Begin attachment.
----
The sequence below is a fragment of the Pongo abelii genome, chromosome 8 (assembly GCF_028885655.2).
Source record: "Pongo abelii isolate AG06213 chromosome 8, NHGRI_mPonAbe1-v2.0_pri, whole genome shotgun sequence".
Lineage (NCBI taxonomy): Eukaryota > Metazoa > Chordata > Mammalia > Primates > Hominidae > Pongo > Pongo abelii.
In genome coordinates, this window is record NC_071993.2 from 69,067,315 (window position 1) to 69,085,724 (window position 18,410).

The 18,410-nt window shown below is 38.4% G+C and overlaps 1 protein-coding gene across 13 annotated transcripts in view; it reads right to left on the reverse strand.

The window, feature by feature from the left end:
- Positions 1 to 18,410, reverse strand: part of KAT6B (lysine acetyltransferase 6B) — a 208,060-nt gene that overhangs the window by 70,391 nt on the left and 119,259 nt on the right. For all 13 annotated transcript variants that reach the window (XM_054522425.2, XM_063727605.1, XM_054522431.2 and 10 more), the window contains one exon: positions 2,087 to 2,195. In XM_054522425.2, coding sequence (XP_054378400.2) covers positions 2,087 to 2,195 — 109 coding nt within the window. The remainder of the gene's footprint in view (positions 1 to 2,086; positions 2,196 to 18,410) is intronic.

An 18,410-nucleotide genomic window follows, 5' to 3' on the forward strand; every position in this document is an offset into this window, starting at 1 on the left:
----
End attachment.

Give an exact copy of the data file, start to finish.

The sequence below is a fragment of the Pongo abelii genome, chromosome 8 (assembly GCF_028885655.2).
Source record: "Pongo abelii isolate AG06213 chromosome 8, NHGRI_mPonAbe1-v2.0_pri, whole genome shotgun sequence".
Lineage (NCBI taxonomy): Eukaryota > Metazoa > Chordata > Mammalia > Primates > Hominidae > Pongo > Pongo abelii.
In genome coordinates, this window is record NC_071993.2 from 69,067,315 (window position 1) to 69,085,724 (window position 18,410).

The 18,410-nt window shown below is 38.4% G+C and overlaps 1 protein-coding gene across 13 annotated transcripts in view; it reads right to left on the reverse strand.

The window, feature by feature from the left end:
- Positions 1 to 18,410, reverse strand: part of KAT6B (lysine acetyltransferase 6B) — a 208,060-nt gene that overhangs the window by 70,391 nt on the left and 119,259 nt on the right. For all 13 annotated transcript variants that reach the window (XM_054522425.2, XM_063727605.1, XM_054522431.2 and 10 more), the window contains one exon: positions 2,087 to 2,195. In XM_054522425.2, coding sequence (XP_054378400.2) covers positions 2,087 to 2,195 — 109 coding nt within the window. The remainder of the gene's footprint in view (positions 1 to 2,086; positions 2,196 to 18,410) is intronic.

An 18,410-nucleotide genomic window follows, 5' to 3' on the forward strand; every position in this document is an offset into this window, starting at 1 on the left: